Written by Clare Vanderpool
There is much about history that remains a mystery to us all.
Have you ever wished that you could be a part of the past? Have you ever hoped that for just one moment, you could experience history first-hand? That you could go back in time and really feel what it was like to be around during “the olden days?”
Simply put, history fascinates me—but not just reading about it in a history textbook. It is the stories of the people that fascinate me the most. And not necessarily the “important” people either—it’s the everyday folks. The people who could have been my neighbors or friends—had I been around when they were.
My grandmother tells me stories of when she came to Ellis Island from Italy at the age of eighteen. Nobody knows for sure when my father’s family came to America from Ireland, but most in my family think it was during the Potato Famine in the mid-eighteen hundreds. I have heard so many stories growing up about the lives of my ancestors. It’s quite interesting to delve into your family tree—but I have a family tree to dig into. What happens when you are not sure who your mother is, or if you even really know your father the way you thought you always had?
In the historical fiction novel, Moon Over Manifest, author Clare Vanderpool is able to successfully incorporate pieces of the past from World War I and The Great Depression through the story of Abilene Tucker, a twelve year-old girl looking for her place in the world and trying to found out more about who her father is and ultimately, where she came from.
It does not take long for Abilene to discover a hidden cigar box underneath the floorboard in the room she is staying in at Shady Howard’s place. I look at items and objects from the past and not only see a story but smell a mystery—I’m sure Abilene was thinking the same thing. From the moment she opens that cigar box filled with trinkets and old letters from 1918, I was hooked. I just had to find out more. Who is this Ned guy? And Jinx? Will one of them turn out to be her father? I had bundles of questions—and I could not flip the pages fast enough to find out the answers.
Vanderpool keeps the story moving by writing from a variety of perspectives—the narration of Abilene in the present (1936), Miss Sadie’s storytelling of 1918, the newspaper column written by Hattie Mae from 1918, and the letters written to Jinx by Ned Gillen from 1918. Through the variety of perspectives, we learned a lot about the people living in Manifest, Kansas in both 1918 and how they related to those in 1936. Through the stories told, newspaper clippings, and letters from Ned, we are able to put the pieces of the puzzle together right along with Abilene.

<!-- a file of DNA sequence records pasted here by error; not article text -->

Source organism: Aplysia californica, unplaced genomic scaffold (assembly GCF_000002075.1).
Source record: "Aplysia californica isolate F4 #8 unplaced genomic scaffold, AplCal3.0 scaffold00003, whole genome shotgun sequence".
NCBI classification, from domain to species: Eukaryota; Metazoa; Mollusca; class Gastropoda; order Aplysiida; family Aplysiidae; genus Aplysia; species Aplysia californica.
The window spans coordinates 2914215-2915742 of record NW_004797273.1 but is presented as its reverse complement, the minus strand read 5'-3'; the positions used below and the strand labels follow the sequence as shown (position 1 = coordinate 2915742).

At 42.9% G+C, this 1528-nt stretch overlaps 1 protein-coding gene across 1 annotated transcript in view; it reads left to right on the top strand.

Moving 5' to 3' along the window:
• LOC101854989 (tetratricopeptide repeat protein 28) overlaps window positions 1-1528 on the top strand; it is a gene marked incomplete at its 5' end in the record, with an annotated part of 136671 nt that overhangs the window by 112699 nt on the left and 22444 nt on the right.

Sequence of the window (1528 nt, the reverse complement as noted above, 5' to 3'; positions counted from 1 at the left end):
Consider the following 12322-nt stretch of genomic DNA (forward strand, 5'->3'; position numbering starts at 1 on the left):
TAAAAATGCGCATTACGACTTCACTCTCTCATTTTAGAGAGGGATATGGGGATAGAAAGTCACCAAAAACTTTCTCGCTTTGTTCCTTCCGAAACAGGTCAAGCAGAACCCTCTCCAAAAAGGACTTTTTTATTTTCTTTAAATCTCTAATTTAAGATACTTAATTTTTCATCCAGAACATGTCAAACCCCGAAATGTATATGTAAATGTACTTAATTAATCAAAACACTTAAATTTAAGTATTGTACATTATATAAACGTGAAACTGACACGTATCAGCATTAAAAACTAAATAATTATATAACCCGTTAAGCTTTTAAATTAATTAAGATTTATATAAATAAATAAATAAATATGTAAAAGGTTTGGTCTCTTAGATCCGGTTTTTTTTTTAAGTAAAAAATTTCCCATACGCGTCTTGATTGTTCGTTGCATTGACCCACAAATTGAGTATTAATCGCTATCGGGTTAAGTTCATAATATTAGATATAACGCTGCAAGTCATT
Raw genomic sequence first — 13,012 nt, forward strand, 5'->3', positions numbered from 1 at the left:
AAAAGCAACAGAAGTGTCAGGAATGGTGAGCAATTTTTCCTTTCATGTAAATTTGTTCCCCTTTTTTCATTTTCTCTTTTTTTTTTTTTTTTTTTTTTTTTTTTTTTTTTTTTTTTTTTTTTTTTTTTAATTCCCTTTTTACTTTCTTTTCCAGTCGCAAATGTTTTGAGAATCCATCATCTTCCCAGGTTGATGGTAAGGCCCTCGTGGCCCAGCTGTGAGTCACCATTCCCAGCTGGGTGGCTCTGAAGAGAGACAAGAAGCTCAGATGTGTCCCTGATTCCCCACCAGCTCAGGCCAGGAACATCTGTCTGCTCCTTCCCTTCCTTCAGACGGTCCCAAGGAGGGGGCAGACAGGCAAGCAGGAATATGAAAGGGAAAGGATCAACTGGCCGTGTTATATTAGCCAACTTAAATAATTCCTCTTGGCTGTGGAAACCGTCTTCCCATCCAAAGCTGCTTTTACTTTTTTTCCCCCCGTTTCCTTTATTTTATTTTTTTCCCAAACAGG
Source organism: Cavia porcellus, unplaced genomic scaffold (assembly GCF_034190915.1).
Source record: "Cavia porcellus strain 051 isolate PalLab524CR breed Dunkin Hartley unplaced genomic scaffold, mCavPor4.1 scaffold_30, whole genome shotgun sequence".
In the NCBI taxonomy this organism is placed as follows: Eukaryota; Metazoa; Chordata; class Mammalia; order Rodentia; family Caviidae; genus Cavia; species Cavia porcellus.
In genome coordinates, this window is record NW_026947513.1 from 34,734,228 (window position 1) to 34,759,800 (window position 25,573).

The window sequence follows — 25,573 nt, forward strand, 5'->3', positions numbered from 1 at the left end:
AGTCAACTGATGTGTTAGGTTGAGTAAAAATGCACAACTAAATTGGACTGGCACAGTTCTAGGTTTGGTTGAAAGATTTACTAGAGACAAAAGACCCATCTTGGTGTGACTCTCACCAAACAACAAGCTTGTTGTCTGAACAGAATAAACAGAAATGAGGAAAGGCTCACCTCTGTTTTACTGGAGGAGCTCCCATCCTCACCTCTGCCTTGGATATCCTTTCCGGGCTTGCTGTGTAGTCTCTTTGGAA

Being set during two very difficult times in United States History, it was interesting as a reader to get a glimpse of both eras. Vanderpool helped the setting to come alive with her use of vivid descriptions.
“There wasn’t much left in the tree fort from previous dwellers. Just an old hammer and a few rusted tin cans holding some even rustier nails. A couple of wood crates with the salt girl holding her umbrella painted on top. And a shabby plaque dangling sideways on one nail.”
“Sitting on the floor, Eva played with her set of colorful nesting dolls, removing one hollowed-out and brightly painted doll from inside the other, while everyone waited for someone to speak.”
She also helps place us in the time period with the activities and actions of the townspeople. For example, Manifest was a mining town and much of the communities activities were based around the mine. Adeline would also often come up with a rhyme to help her get through something difficult. In college, I learned about the Spanish Influenza. I remember watching a video of children jumping rope and singing,
“I had a little bird, her name was Enza. I opened up the window, and In-flu-Enza!”
Every time Adeline would make up a rhyme, this familiar one would come back in my mind. It reminded me of the time period and of skipping rope—a common past time.
As Vanderpool mentions in her acknowledgements and her author’s note at the end of the book, there is much of this story that is fiction and some that stems from fact. Manifest is based on a real town called Frontenac, Kansas where the author’s grandparents were from. I also found it interesting to find out that Ivan DeVore and Velma the chemistry teacher were real people. In an interview on YouTube, Vanderpool discusses how she got the idea for the character of Sister Redempta.
I think what is so enjoyable about this book is that you do not have to be fully informed on World War I or the Great Depression in order to enjoy this story. During this day and age, I think all are in at least some way familiar with what war is, regardless of the name. Reading letters from Ned helps to make war more real to those of us who have never experienced it first hand. It was sad to read his last letter when he mentions, “There’s been some talk of peace. Armistice, they call it.” Written on October 6, 1918, two days before his death and only one month before the end of the war, Armistice Day, November 11, 1918.
In an age where every household, regardless of whether or not they have healthy food in the fridge, probably owns two televisions and a Play Station, it may be hard for some to imagine the Depression. This story helps remind us how simplistic things used to be and how appreciative people were for what they had. Shady’s hard and burnt biscuits were not the best, but they kept the stomach full.
Adeline found out a lot of answers that summer of 1936, and so did we. She tied up many loose ends by the end of the story and made me want to go back and reread the book with my new perspective in tow. Vanderpool was also successful in making me want to go back and read up on the Depression and World War I. I think this is probably a sign of a well-written historical fiction book.